FOXBOROUGH, Mass. -- The dreary autumn sky draped over the Revolution practice pitch on Wednesday was a fitting metaphor for the sentiment shared by Steve Nicol’s
Less than 48 hours after the amiable manager and the organization parted ways, some of the team’s longest-tenured members -- all of whom were essentially hand-picked by Nicol himself -- expressed dismay over Monday’s development.
“I think we’re all sad to see Stevie go, myself included,” said midfielder Pat Phelan, who was acquired by the Revolution via a 2008 trade with Toronto. “[He’s] a great guy on and off the field, he was fun to be around, and he knew his stuff.”
One thing Nicol certainly knew how to do was recruit franchise players. During his 10 seasons in New England, the gaffer had a sharp eye for talent, bringing in talents like Shalrie Joseph, Matt Reis, Clint Dempsey and Michael Parkhurst, all of whom went on to become some of the best players the organization’s ever produced.
But Nicol also knew how to spot a diamond in the rough. In 2008, Nicol selected Wellesley, Mass., native Chris Tierney in the Supplemental Draft. Although the former University of Virginia midfielder came out of college as an unheralded prospect, Nicol showed faith in him from the start -- something that Tierney hasn’t forgotten.
“I’m very grateful for the opportunities that he gave me,” said Tierney, who eventually became a regular starting XI selection in his second season. “He taught me a lot in terms of being a professional and how to play this game right, so I was very disappointed to see him go.”
Of course, Tierney also understood that after the team slid into last place in 2011, the writing was on the wall. Something had to give.
“Yeah, it was definitely time for a change,” Tierney said. “But what that change was going to be was unclear. I think there [were] a lot of things that haven’t gone our way in these last two years.”
While the lack of success in the past two years -- in which the Revolution failed to reach the postseason -- may have ultimately led to Nicol and the organization parting ways, Phelan said that some of the blame falls on the shoulders of the players.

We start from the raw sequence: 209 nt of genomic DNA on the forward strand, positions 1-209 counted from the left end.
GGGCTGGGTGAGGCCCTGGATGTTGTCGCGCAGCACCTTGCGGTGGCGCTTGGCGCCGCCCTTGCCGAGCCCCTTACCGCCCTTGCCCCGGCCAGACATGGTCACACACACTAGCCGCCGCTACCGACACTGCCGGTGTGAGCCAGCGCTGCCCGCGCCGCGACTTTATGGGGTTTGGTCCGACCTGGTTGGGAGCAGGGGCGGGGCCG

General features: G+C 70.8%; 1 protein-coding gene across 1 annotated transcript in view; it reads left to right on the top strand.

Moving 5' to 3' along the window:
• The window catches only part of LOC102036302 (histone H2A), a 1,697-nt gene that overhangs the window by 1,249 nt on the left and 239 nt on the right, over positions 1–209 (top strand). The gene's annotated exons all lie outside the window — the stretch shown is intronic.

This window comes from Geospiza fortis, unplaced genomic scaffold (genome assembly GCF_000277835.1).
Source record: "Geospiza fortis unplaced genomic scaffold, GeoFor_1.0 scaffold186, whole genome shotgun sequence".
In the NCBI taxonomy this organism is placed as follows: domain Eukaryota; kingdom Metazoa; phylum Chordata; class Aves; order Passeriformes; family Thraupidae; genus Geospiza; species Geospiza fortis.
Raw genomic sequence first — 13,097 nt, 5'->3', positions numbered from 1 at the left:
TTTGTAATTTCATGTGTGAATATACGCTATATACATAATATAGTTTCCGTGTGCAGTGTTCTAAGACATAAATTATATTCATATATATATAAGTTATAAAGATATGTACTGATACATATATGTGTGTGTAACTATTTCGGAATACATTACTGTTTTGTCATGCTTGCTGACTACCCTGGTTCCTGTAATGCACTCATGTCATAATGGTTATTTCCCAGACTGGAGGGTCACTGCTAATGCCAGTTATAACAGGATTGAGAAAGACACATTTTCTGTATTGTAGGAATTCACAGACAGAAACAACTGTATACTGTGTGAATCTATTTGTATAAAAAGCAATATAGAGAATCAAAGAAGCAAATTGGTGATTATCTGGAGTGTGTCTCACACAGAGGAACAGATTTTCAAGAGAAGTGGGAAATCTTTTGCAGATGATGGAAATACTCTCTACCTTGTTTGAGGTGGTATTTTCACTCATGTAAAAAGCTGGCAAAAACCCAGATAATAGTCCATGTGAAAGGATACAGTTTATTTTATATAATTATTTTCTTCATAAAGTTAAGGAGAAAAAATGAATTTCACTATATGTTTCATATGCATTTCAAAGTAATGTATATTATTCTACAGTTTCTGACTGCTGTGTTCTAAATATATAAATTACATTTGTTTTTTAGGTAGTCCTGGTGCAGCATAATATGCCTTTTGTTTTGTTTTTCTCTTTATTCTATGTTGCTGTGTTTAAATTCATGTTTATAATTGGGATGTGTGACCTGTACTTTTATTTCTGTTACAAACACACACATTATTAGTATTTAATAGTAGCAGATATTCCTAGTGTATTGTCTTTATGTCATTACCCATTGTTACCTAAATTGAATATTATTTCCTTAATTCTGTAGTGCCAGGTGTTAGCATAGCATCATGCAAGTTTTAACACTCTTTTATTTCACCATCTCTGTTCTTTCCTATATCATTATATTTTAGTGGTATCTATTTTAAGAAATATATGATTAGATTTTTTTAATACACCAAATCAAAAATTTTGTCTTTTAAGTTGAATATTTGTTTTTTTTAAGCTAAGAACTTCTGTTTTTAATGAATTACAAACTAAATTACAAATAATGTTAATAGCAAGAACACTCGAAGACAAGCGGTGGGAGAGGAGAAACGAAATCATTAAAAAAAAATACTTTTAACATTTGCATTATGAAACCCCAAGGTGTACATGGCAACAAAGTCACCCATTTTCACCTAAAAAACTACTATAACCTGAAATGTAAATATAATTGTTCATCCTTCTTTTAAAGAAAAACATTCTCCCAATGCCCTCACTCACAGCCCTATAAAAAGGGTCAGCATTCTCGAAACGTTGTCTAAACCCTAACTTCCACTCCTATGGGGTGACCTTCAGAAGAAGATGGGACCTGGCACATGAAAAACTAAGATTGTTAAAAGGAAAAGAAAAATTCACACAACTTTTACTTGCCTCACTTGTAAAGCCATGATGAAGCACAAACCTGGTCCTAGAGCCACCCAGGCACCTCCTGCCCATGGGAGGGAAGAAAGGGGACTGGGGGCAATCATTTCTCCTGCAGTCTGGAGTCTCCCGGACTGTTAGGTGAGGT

“I think everyone shares the responsibility for [Nicol’s departure],” Phelan said. “I think it’s a reminder that no one’s job is really safe, especially when you don’t get results. That’s what it’s all about in the end. It’s about winning.”
And that was the message that came across loud and clear when the news of Nicol’s departure was announced on Monday. After the Revolution suffered through one of the worst seasons in team history, there was little doubt that something had to be done. And whether it’s fair or not, the first casualty of an underperforming club is often its manager -- something that Phelan was well aware of as the losses piled up.
“We wanted go out there and play for him,” Phelan said. “[To] prove that he was doing the right thing and that we were good players and that we were a good team. So, it’s frustrating from that standpoint.”
Nevertheless, with assistant coach Steve Myles and goalkeeper coach Remi Roy overseeing the team for the interim, the players know they must overcome lingering guilt that they failed their former manager and press on.
“It’s an unfortunate situation,” Tierney said. “I think there’s a feeling around the team that we let him down and it’s tough for us to deal with. But it is what it is and as a professional, you just have to move on with the job.”
Brian O'Connell is covering the Revolution for ESPNBoston.com. He is the co-founder of New England Soccer Today (www.nesoccertoday.com), which covers professional soccer within New England. He can be reached at BOConnell21@aol.com.